R.J. Martin - told in Nov. 2011
Christmas in the country, 1936 - 1945:

    At Grandma Hornungs when we were little, we always sat on the stairs and visited except when it was our time to eat. You were never allowed to go up stairs. After we moved there, we could go upstairs but not into Uncle Neil's bedroom. Christmas dinner was always the noon meal. The men always ate first, then the kids. The women always ate last and visited till it was time to clean the kitchen. Sometimes we would stay for supper also. (This was of course before mom and dad had moved to Grandma's to help her.) One time, I beleive I was watching Kenny and he was very hungry and wanted something to eat. The men were still at the table eating and I was told he would just have to wait till it was the kids turn. You did not interupt the mens meal to feed anybody.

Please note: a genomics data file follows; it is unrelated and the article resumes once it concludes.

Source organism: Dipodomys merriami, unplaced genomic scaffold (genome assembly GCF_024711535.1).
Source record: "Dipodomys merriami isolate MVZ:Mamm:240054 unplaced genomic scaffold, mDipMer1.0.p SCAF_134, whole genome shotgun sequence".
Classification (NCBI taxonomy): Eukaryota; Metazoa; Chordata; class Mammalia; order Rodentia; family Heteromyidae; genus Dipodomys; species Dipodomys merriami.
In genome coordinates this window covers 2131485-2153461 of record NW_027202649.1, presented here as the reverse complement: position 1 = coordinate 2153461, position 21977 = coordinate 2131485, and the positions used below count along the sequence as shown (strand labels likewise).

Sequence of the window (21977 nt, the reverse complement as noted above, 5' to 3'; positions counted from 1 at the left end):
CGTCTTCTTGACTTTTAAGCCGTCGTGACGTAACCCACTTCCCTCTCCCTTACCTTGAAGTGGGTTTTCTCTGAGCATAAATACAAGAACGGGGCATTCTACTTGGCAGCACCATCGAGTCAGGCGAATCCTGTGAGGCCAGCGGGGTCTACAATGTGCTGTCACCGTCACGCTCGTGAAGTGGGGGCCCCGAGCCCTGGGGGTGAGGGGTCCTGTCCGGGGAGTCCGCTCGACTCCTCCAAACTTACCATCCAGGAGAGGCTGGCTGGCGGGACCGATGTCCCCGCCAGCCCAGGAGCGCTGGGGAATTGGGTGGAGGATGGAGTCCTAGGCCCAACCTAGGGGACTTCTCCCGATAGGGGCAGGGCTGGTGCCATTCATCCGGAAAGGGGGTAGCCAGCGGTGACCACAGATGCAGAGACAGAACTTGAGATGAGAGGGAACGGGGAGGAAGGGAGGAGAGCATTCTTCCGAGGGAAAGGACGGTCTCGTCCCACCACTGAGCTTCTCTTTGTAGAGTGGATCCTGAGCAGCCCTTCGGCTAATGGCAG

M.L. Johnson - Nov. 2011
Christmas in the country, 1936 - 1940:

    Christmas at Grandma and Grandpa Hornung's was always great. There was a living room, huge kitchen, and bedroom downstairs. When we were little, before we moved there, we were never allowed to go upstairs. Back to Christmas - Most all of mom's brothers, sisters and families came home for Christmas dinner. The men were fed first and then went into the living room to visit, next came us kids, then the big boys went outside to play, we little ones sat on the stairs and visited. The women ate last and sat and visited.

Christmas on Sherman Street, 1950 - 1970's: